I've recently played a game where I was massive favourite and the opposing team just shut up shop from the start. Luckily, I went up a goal early so I figure I'll get more opportunities but they did not change tactics and put 10 men behind the ball. I always watch the full ME and I knew this was happening so I changed my back 3 into a back 1 and pushed my centre backs out to full backs. At no point was I concerned about losing the lead because I was confident I knew how they were playing and observing their formation for changes.

Cut a (very) long story short:

- watch the match engine in full

- you decide which way to go; more attacking, controlling or countering

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i do watch the match engine in full, and what i see is that at home i control possession, and have a lot of time on the ball. Away from home its the exact opposite, my passing completion rate is down, as is possession. The AI is generally closing down a lot quicker, which i counter usually with shouts.

The problem is that if i try more direct passing, 90% of the time its hoofed down field towards my poacher in vain which gives the opposition more possession and is yet more incomplete passes for me.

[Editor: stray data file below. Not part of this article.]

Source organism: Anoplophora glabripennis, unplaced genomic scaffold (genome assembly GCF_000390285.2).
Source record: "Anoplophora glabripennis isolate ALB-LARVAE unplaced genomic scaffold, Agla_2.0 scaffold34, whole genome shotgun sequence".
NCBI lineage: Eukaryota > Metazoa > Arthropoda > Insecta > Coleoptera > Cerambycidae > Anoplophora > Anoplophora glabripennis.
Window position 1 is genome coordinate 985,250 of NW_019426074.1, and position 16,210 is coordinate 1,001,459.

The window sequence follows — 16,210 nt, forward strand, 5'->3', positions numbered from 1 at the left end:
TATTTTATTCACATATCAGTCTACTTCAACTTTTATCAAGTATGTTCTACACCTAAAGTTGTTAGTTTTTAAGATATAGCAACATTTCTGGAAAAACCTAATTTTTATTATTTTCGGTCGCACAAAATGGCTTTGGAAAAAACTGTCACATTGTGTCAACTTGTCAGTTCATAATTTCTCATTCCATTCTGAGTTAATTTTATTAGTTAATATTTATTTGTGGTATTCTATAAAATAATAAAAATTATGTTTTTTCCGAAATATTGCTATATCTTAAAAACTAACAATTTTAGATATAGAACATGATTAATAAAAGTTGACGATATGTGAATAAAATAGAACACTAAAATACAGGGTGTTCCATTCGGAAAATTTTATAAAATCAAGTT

I know all of this can be sorted out with tactics and shouts, but im still striving to find the right approach and wanted to get some thoughts from others. Thanks for the input

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To elaborate a little more:

Im trying out a 4-3-3


Rooney and RVP have roaming on, with the idea that this, combined with their PPM to come deep to get ball, would link up with the 2 MCs who would in turn receive possession from the DM.

My main aim with this is to pass well and keep possession, which should be achievable with the numbers in the middle of the pitch.

This is away vs West Ham:


This is exactly the kind of link up play i want to see, unfortunately, it needs to happen a lot more often. Fletcher draws the RB out of position before passing to Hernandez who is occupying 2 defenders, leaving space in behind for Rooney to run on to.


This is what is constantly frustrating me. Here evra has two passing options about 10 yards away from him, instead he opts to pass to the keeper, who then launches the ball forward even though he's under no pressure.

The next two screenshots are about 20 seconds apart, one when West Ham are in possession and the other when we are in possession. Their players are in similar positions to ours but they have that extra bit of space that allows them to pass through us:

West Ham in possession:


Man Utd in possession:


How would i go about improving this? On the defensive side- tight marking? Narrower? On the attacking side - more roaming? more players running from deep?

To achieve the kind of passing i want, would a quick tempo be better against a team closing down more aggressively like West Ham did, and slow tempo against a team sitting back and absorbing pressure?

And any comments or advice on the formation, duties and roles would be very greatly appreciated, and I'll post more info if needed.